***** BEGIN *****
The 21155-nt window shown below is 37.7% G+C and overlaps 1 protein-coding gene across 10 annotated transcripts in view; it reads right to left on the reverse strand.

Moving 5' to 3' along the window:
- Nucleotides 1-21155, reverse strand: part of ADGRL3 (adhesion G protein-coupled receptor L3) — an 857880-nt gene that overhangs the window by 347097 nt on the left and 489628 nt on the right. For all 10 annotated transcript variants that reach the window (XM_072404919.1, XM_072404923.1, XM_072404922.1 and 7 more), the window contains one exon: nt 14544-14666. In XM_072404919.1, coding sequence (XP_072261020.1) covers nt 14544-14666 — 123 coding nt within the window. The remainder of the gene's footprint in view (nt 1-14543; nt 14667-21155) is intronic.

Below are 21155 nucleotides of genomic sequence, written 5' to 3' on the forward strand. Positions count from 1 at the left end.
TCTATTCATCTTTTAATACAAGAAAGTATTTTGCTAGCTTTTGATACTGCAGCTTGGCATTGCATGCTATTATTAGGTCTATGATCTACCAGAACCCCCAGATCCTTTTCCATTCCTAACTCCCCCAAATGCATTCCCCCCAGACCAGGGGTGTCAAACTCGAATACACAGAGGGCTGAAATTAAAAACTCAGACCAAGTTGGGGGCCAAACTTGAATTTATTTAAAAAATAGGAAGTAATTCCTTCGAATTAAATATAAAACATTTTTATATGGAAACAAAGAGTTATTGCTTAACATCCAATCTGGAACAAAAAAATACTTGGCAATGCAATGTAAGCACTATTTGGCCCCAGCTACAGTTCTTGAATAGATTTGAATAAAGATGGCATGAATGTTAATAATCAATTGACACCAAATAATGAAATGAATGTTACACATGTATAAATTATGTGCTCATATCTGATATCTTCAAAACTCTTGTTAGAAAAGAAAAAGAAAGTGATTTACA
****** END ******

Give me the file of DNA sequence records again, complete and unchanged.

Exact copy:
The 21155-nt window shown below is 37.7% G+C and overlaps 1 protein-coding gene across 10 annotated transcripts in view; it reads right to left on the reverse strand.

Moving 5' to 3' along the window:
- Nucleotides 1-21155, reverse strand: part of ADGRL3 (adhesion G protein-coupled receptor L3) — an 857880-nt gene that overhangs the window by 347097 nt on the left and 489628 nt on the right. For all 10 annotated transcript variants that reach the window (XM_072404919.1, XM_072404923.1, XM_072404922.1 and 7 more), the window contains one exon: nt 14544-14666. In XM_072404919.1, coding sequence (XP_072261020.1) covers nt 14544-14666 — 123 coding nt within the window. The remainder of the gene's footprint in view (nt 1-14543; nt 14667-21155) is intronic.

Below are 21155 nucleotides of genomic sequence, written 5' to 3' on the forward strand. Positions count from 1 at the left end.
TCTATTCATCTTTTAATACAAGAAAGTATTTTGCTAGCTTTTGATACTGCAGCTTGGCATTGCATGCTATTATTAGGTCTATGATCTACCAGAACCCCCAGATCCTTTTCCATTCCTAACTCCCCCAAATGCATTCCCCCCAGACCAGGGGTGTCAAACTCGAATACACAGAGGGCTGAAATTAAAAACTCAGACCAAGTTGGGGGCCAAACTTGAATTTATTTAAAAAATAGGAAGTAATTCCTTCGAATTAAATATAAAACATTTTTATATGGAAACAAAGAGTTATTGCTTAACATCCAATCTGGAACAAAAAAATACTTGGCAATGCAATGTAAGCACTATTTGGCCCCAGCTACAGTTCTTGAATAGATTTGAATAAAGATGGCATGAATGTTAATAATCAATTGACACCAAATAATGAAATGAATGTTACACATGTATAAATTATGTGCTCATATCTGATATCTTCAAAACTCTTGTTAGAAAAGAAAAAGAAAGTGATTTACA